HL Deb 21 November 2002 vol 641 cc511-4

3.15 p.m.

Lord Hunt of Chesterton

asked Her Majesty's Government:

Whether, following the recent World Summit at Johannesburg, they will be focusing more of their scientific research and co-ordination work towards the goals of international sustainable development; and whether this policy will be extended to all relevant government departments and organisations funded by government.

The Parliamentary Under-Secretary of State, Department of Trade and Industry (Lord Sainsbury of Turville)

My Lords, the issue of sustainable development already runs through the work and priorities of the UK science base. Research councils are committed to supporting the research and development to understand and address priorities such as climate change, sustainable energy, biodiversity, water and health. The science budget attracted substantial new funding in the latest spending review and details of the allocations will be made public shortly.

In addition, departments such as DfID, DEFRA, the Department of Transport and DTI undertake research in support of their policy interests relating to sustainable development.

Lord Hunt of Chesterton

My Lords, I thank the Minister for his encouraging response. Will he change the wording of the affirmation required of researchers seeking government funds? The 1993 White Paper introduced the worthy but limited objectives of improving "wealth creation" and "quality of life". Will the Minister start consultations about introducing wider objectives?

Lord Sainsbury of Turville

My Lords, improving the quality of life also includes the objectives we would have in terms of international development. It is a wide-ranging phrase and would be taken also to include that.

Lord Astor of Hever

My Lords, is the Minister aware that only last week the Select Committee on Environment, Food and Rural Affairs was concerned that government departments would do no more than pay lip service to the objectives of sustainable development? In the light of that, what will the Government do to ensure that sustainable development is put at the heart of policy making?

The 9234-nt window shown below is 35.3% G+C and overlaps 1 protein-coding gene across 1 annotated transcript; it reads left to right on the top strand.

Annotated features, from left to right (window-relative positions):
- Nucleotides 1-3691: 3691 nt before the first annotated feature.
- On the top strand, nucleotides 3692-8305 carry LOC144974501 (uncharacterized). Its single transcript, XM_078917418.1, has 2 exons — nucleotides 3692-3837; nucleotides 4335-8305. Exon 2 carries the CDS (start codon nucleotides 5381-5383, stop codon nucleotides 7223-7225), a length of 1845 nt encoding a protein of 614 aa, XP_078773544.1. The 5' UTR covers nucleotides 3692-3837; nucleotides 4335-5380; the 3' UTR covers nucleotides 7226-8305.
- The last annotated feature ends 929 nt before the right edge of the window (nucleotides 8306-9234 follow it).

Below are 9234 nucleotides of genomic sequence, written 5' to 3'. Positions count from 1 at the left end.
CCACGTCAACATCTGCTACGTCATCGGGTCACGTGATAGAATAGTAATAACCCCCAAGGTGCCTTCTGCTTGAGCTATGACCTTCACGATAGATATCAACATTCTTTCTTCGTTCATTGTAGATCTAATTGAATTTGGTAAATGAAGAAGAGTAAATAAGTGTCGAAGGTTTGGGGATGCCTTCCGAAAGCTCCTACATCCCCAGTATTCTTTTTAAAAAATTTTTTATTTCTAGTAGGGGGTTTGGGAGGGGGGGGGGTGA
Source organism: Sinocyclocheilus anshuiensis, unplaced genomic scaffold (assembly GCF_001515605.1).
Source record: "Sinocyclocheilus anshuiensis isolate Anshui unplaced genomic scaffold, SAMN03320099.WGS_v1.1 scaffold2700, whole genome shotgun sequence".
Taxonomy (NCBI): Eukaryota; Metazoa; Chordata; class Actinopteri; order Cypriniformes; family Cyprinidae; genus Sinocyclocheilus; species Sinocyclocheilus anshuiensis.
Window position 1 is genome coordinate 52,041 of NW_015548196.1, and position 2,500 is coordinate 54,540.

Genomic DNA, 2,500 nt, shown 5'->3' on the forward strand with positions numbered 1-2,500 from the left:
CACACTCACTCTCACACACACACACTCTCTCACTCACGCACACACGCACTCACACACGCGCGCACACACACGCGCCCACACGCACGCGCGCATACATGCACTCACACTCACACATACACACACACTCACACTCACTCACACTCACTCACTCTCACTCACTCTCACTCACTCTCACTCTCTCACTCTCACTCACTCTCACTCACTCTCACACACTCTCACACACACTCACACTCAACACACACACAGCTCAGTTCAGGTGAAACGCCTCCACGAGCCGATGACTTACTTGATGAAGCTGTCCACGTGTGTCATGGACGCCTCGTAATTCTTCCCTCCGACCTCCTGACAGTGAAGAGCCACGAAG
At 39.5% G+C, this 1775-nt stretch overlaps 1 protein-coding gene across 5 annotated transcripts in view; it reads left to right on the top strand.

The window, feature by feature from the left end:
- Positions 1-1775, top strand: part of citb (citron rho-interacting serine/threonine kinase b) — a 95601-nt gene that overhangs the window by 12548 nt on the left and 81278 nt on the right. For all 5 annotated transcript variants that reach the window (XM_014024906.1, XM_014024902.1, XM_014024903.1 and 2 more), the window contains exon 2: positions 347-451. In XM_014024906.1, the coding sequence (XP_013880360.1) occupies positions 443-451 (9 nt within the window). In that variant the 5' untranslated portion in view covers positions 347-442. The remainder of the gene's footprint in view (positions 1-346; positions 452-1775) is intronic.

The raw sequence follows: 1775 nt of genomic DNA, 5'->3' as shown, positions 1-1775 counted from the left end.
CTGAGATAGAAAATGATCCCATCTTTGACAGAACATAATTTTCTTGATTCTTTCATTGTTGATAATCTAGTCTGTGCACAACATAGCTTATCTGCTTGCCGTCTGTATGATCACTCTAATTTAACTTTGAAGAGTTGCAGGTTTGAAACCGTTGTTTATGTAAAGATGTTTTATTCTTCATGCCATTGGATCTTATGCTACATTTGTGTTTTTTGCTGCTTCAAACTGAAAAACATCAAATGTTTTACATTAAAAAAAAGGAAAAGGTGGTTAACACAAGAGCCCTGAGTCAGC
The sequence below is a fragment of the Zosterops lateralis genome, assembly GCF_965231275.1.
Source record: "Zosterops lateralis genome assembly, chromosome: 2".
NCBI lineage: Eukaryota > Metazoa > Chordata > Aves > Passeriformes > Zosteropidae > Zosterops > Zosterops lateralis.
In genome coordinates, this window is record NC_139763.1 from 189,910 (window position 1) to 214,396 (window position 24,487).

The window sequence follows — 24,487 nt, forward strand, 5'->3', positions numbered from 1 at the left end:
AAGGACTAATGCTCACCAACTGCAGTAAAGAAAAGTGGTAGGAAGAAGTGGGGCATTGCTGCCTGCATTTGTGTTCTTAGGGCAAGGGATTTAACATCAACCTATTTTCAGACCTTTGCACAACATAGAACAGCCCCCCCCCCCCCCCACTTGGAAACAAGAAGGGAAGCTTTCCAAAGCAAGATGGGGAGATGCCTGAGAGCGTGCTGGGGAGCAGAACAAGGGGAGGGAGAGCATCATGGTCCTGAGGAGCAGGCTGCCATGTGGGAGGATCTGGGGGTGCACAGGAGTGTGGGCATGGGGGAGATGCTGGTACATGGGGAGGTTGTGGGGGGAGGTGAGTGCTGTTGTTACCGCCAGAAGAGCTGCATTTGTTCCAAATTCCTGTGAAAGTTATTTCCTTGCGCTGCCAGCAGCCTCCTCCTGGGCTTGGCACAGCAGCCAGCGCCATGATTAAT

Lord Sainsbury of Turville

My Lords, we already do a great deal across a wide range of departments in initiatives in this area. We have the sustainable technologies initiative, which includes developing an understanding of socio-economic aspects of the adoption of sustainable technologies. There are also the enviro-wise programme; the waste and resources action programme; the market transformation programme; and the work of the Carbon Trust. So already a number of important programmes are in place and we have taken action in areas such as energy research for sustainable development, which will have a major impact.

There are already major programmes and we also have in this country some of the finest research in places such as the Tyndall Centre for Climate Change Research and the Hadley Centre for Climate Change, which are recognised as being world-class centres.

Lord Avebury

My Lords, bearing in mind the emphasis placed by the UK at the Johannesburg World Summit on access to safe water, has any scientific research been conducted in the UK with a view to providing third world countries with effective and low-cost methods of testing drinking water for arsenic and other heavy metals? Will the Minister also say whether with our increased emphasis on wind energy we might be in a particularly convenient position to transfer those technologies to third world countries where high average wind speeds obtain?

Lord Sainsbury of Turville